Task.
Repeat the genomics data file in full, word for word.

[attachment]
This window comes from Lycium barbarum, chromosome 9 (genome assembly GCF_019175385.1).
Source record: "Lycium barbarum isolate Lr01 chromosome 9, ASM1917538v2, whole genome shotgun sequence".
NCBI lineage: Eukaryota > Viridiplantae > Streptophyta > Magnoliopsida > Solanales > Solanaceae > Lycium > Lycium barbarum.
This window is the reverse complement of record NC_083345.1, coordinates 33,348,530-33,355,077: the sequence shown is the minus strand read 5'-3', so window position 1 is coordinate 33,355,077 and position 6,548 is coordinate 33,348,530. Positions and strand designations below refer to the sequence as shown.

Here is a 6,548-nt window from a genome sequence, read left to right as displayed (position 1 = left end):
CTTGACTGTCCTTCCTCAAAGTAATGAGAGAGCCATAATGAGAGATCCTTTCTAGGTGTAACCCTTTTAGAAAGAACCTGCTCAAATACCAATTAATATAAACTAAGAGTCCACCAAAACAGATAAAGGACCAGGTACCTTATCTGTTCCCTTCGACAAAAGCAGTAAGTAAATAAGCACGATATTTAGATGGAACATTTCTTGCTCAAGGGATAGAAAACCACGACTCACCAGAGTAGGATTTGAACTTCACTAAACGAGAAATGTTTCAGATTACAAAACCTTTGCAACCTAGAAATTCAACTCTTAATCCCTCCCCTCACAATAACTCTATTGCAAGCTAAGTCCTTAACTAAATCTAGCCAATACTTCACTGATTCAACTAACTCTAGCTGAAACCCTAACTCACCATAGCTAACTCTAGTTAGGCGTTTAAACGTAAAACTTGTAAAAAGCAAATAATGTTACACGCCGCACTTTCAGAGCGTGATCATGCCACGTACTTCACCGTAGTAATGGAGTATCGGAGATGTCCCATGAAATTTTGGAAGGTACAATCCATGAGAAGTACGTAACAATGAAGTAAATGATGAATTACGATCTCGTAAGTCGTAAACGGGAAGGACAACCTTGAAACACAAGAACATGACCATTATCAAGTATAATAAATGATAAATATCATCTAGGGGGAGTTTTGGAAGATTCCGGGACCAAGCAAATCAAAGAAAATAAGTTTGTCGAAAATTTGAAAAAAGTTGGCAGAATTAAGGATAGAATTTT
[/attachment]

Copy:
This window comes from Lycium barbarum, chromosome 9 (genome assembly GCF_019175385.1).
Source record: "Lycium barbarum isolate Lr01 chromosome 9, ASM1917538v2, whole genome shotgun sequence".
NCBI lineage: Eukaryota > Viridiplantae > Streptophyta > Magnoliopsida > Solanales > Solanaceae > Lycium > Lycium barbarum.
This window is the reverse complement of record NC_083345.1, coordinates 33,348,530-33,355,077: the sequence shown is the minus strand read 5'-3', so window position 1 is coordinate 33,355,077 and position 6,548 is coordinate 33,348,530. Positions and strand designations below refer to the sequence as shown.

Here is a 6,548-nt window from a genome sequence, read left to right as displayed (position 1 = left end):
CTTGACTGTCCTTCCTCAAAGTAATGAGAGAGCCATAATGAGAGATCCTTTCTAGGTGTAACCCTTTTAGAAAGAACCTGCTCAAATACCAATTAATATAAACTAAGAGTCCACCAAAACAGATAAAGGACCAGGTACCTTATCTGTTCCCTTCGACAAAAGCAGTAAGTAAATAAGCACGATATTTAGATGGAACATTTCTTGCTCAAGGGATAGAAAACCACGACTCACCAGAGTAGGATTTGAACTTCACTAAACGAGAAATGTTTCAGATTACAAAACCTTTGCAACCTAGAAATTCAACTCTTAATCCCTCCCCTCACAATAACTCTATTGCAAGCTAAGTCCTTAACTAAATCTAGCCAATACTTCACTGATTCAACTAACTCTAGCTGAAACCCTAACTCACCATAGCTAACTCTAGTTAGGCGTTTAAACGTAAAACTTGTAAAAAGCAAATAATGTTACACGCCGCACTTTCAGAGCGTGATCATGCCACGTACTTCACCGTAGTAATGGAGTATCGGAGATGTCCCATGAAATTTTGGAAGGTACAATCCATGAGAAGTACGTAACAATGAAGTAAATGATGAATTACGATCTCGTAAGTCGTAAACGGGAAGGACAACCTTGAAACACAAGAACATGACCATTATCAAGTATAATAAATGATAAATATCATCTAGGGGGAGTTTTGGAAGATTCCGGGACCAAGCAAATCAAAGAAAATAAGTTTGTCGAAAATTTGAAAAAAGTTGGCAGAATTAAGGATAGAATTTT